Procedures/Data Collection Process
The first month: January 3rd: hold an informal meeting with students. Explain to her the importance of school. Also brief her about the plan I have and that we shall be having a meeting at the end of each week to discuss how the week has been, the current strategy and how she feels about it.
January 6th– January 31st – implement the first intervention by providing the student with after school homework help. It was not mandatory but highly recommended by all of her teachers. They recorded days she attended, the time and the assignments completed. Mr. Anderson (Monday), Mrs. McClure (Tuesday) and Mr. Chang (Wednesday), then we met every Thursday.
The Second Month February 3rd– February 27th: teachers had also requested that she be involved in tracking her attendance. Therefore, starting this week, Jenifer began marking her “Attendance Calendar” that was hanging in the Learning Center. She will be for every five consecutive days that she successfully manages to attend school. The option to attend after school homework periods will continue.
The Third month: March 1st– March 9th: compile the data and analyze and prepare for presentation.
Methodology: Analyzing and Graphing Data Using Triangulation
The use of data triangulation has been very helpful in this study. Data from student attendance records and after class help attendance were critically reviewed through Critical Friend Group. To support this analysis, the teacher used his reflective journal analysis to evaluate whether the interventions were effective. The finding indicates that at the end of this program there was a marked improvement in attendance. Jenifer responded very well to the intervention we offered her which included extra after class help and the reward system. In two months the student missed school only twice due to health issues. This is demonstrated her increased willingness to attend more after class help programs and dedicating 45 minutes to two hours with the teachers.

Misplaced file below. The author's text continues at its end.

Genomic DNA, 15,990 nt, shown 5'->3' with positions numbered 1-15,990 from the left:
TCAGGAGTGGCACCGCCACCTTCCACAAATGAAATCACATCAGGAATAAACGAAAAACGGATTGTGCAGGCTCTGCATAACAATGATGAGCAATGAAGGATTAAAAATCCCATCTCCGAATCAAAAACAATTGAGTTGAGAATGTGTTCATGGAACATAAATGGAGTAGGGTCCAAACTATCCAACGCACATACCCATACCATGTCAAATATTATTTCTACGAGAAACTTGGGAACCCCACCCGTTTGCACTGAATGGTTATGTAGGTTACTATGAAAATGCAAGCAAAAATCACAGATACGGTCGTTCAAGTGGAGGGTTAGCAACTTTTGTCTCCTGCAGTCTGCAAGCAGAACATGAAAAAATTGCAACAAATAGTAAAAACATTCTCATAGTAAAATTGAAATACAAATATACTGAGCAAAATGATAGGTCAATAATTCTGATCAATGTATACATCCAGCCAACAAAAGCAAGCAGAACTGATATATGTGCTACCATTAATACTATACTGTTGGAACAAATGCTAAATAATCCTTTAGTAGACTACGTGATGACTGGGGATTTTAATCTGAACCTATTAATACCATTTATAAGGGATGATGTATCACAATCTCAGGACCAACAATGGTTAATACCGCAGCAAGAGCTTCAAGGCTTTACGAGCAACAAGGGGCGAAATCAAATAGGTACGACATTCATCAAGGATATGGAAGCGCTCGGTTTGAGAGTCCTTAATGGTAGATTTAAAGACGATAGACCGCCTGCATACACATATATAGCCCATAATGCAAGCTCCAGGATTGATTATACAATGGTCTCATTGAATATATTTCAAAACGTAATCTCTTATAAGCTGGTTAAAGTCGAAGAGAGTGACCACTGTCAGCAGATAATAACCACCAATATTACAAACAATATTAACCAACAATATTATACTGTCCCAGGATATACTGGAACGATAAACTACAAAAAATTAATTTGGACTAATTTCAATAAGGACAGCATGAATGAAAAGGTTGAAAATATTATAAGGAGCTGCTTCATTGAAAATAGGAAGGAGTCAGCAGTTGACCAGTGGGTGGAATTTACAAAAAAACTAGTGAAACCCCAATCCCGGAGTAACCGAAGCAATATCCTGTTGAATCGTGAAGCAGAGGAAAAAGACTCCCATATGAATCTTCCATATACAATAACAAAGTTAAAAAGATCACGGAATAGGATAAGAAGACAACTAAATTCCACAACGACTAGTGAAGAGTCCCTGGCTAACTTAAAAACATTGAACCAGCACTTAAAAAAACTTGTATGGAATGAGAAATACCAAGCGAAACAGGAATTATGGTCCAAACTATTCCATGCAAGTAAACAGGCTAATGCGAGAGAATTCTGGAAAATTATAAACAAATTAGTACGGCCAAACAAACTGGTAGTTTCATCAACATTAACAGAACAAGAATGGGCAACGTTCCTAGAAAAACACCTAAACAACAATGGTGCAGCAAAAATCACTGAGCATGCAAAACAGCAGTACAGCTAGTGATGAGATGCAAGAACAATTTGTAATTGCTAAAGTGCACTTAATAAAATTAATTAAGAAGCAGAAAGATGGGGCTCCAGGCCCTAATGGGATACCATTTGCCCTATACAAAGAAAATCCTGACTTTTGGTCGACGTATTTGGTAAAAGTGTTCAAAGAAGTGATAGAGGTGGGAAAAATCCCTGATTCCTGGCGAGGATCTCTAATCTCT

Data from student’s record attendance were collated and presented using graphic representation. This presentation and student attendance to school and to after class help was reviewed in the Critical Friend Group. As we reviewed student’s attendance in the month of January it was evident that the student showed interest with the first intervention. The student was actually benefiting from this program. She was able to finish her school work and homework before going home. She was able to work on math, science, social science and ELA related activities. This is supported by wide common sense and research findings that extra help and mentoring programs have positive impact on attendance and achievement. When they feel successful they are motivated to attend school on regular basis. Since she had time to catch up with the rest of the class, she had the confidence to attend school the following day. Also, as she interacted with the teacher she got encouraged by the care she got gaining more confidence being around the teacher. This motivated her to attend classes the following day. The positive response to the first intervention gave the team a go ahead to implement the second strategy. Most importantly, they viewed that this program had positive impact on her attitude towards attending school. This, in turn, led to an improvement in her academic performance.